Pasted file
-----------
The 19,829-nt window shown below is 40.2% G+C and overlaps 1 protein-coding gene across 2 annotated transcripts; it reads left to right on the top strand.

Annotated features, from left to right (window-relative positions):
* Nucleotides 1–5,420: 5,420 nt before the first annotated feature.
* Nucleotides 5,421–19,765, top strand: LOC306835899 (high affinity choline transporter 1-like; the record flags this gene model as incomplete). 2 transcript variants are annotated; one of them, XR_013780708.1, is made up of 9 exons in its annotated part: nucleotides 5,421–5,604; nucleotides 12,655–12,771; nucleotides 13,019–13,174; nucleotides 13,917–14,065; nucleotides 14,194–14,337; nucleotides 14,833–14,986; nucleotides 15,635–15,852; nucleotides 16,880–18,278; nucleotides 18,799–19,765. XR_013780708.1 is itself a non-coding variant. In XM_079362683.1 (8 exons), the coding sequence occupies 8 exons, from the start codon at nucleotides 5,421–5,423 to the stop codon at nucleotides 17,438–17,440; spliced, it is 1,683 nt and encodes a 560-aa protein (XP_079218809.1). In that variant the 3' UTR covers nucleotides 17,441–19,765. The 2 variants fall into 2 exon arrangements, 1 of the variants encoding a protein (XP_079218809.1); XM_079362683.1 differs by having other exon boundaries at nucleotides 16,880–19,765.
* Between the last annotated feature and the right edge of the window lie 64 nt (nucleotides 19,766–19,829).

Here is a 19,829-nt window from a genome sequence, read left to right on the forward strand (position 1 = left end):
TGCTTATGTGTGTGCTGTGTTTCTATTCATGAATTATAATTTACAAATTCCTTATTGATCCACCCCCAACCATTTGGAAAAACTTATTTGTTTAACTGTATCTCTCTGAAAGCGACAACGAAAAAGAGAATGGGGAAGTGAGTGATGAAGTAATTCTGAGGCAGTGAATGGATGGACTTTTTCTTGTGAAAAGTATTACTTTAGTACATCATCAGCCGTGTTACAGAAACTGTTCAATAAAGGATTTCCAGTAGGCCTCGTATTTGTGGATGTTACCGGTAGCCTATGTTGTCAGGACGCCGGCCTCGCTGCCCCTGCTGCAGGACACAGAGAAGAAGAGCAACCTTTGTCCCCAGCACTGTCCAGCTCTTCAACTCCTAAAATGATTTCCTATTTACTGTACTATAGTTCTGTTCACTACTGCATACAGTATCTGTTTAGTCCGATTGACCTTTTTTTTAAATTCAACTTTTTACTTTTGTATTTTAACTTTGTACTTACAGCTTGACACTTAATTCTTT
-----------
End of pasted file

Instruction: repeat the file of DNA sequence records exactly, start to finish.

The 19,829-nt window shown below is 40.2% G+C and overlaps 1 protein-coding gene across 2 annotated transcripts; it reads left to right on the top strand.

Annotated features, from left to right (window-relative positions):
* Nucleotides 1–5,420: 5,420 nt before the first annotated feature.
* Nucleotides 5,421–19,765, top strand: LOC306835899 (high affinity choline transporter 1-like; the record flags this gene model as incomplete). 2 transcript variants are annotated; one of them, XR_013780708.1, is made up of 9 exons in its annotated part: nucleotides 5,421–5,604; nucleotides 12,655–12,771; nucleotides 13,019–13,174; nucleotides 13,917–14,065; nucleotides 14,194–14,337; nucleotides 14,833–14,986; nucleotides 15,635–15,852; nucleotides 16,880–18,278; nucleotides 18,799–19,765. XR_013780708.1 is itself a non-coding variant. In XM_079362683.1 (8 exons), the coding sequence occupies 8 exons, from the start codon at nucleotides 5,421–5,423 to the stop codon at nucleotides 17,438–17,440; spliced, it is 1,683 nt and encodes a 560-aa protein (XP_079218809.1). In that variant the 3' UTR covers nucleotides 17,441–19,765. The 2 variants fall into 2 exon arrangements, 1 of the variants encoding a protein (XP_079218809.1); XM_079362683.1 differs by having other exon boundaries at nucleotides 16,880–19,765.
* Between the last annotated feature and the right edge of the window lie 64 nt (nucleotides 19,766–19,829).

Here is a 19,829-nt window from a genome sequence, read left to right on the forward strand (position 1 = left end):
TGCTTATGTGTGTGCTGTGTTTCTATTCATGAATTATAATTTACAAATTCCTTATTGATCCACCCCCAACCATTTGGAAAAACTTATTTGTTTAACTGTATCTCTCTGAAAGCGACAACGAAAAAGAGAATGGGGAAGTGAGTGATGAAGTAATTCTGAGGCAGTGAATGGATGGACTTTTTCTTGTGAAAAGTATTACTTTAGTACATCATCAGCCGTGTTACAGAAACTGTTCAATAAAGGATTTCCAGTAGGCCTCGTATTTGTGGATGTTACCGGTAGCCTATGTTGTCAGGACGCCGGCCTCGCTGCCCCTGCTGCAGGACACAGAGAAGAAGAGCAACCTTTGTCCCCAGCACTGTCCAGCTCTTCAACTCCTAAAATGATTTCCTATTTACTGTACTATAGTTCTGTTCACTACTGCATACAGTATCTGTTTAGTCCGATTGACCTTTTTTTTAAATTCAACTTTTTACTTTTGTATTTTAACTTTGTACTTACAGCTTGACACTTAATTCTTT